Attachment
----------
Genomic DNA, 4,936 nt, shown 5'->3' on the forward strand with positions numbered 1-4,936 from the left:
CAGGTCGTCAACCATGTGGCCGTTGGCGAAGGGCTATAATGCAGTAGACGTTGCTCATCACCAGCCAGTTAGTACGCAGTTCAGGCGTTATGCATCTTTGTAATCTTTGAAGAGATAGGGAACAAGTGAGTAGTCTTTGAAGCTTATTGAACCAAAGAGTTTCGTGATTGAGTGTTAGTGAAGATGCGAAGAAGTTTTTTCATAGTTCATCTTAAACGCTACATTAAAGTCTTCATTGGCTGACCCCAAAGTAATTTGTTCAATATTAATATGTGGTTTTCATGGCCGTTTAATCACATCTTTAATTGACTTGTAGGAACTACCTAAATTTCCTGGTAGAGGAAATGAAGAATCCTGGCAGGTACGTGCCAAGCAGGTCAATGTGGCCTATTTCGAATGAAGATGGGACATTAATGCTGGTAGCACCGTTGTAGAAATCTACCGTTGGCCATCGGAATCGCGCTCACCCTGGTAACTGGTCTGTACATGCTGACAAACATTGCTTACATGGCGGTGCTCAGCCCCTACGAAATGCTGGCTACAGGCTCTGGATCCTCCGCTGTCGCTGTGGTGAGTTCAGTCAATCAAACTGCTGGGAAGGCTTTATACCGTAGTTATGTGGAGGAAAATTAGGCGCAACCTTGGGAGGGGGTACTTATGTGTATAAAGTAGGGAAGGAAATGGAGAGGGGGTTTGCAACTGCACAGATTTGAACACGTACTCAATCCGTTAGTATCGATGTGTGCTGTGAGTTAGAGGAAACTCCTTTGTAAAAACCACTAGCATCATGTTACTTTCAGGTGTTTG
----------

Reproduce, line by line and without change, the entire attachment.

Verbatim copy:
Genomic DNA, 4,936 nt, shown 5'->3' on the forward strand with positions numbered 1-4,936 from the left:
CAGGTCGTCAACCATGTGGCCGTTGGCGAAGGGCTATAATGCAGTAGACGTTGCTCATCACCAGCCAGTTAGTACGCAGTTCAGGCGTTATGCATCTTTGTAATCTTTGAAGAGATAGGGAACAAGTGAGTAGTCTTTGAAGCTTATTGAACCAAAGAGTTTCGTGATTGAGTGTTAGTGAAGATGCGAAGAAGTTTTTTCATAGTTCATCTTAAACGCTACATTAAAGTCTTCATTGGCTGACCCCAAAGTAATTTGTTCAATATTAATATGTGGTTTTCATGGCCGTTTAATCACATCTTTAATTGACTTGTAGGAACTACCTAAATTTCCTGGTAGAGGAAATGAAGAATCCTGGCAGGTACGTGCCAAGCAGGTCAATGTGGCCTATTTCGAATGAAGATGGGACATTAATGCTGGTAGCACCGTTGTAGAAATCTACCGTTGGCCATCGGAATCGCGCTCACCCTGGTAACTGGTCTGTACATGCTGACAAACATTGCTTACATGGCGGTGCTCAGCCCCTACGAAATGCTGGCTACAGGCTCTGGATCCTCCGCTGTCGCTGTGGTGAGTTCAGTCAATCAAACTGCTGGGAAGGCTTTATACCGTAGTTATGTGGAGGAAAATTAGGCGCAACCTTGGGAGGGGGTACTTATGTGTATAAAGTAGGGAAGGAAATGGAGAGGGGGTTTGCAACTGCACAGATTTGAACACGTACTCAATCCGTTAGTATCGATGTGTGCTGTGAGTTAGAGGAAACTCCTTTGTAAAAACCACTAGCATCATGTTACTTTCAGGTGTTTG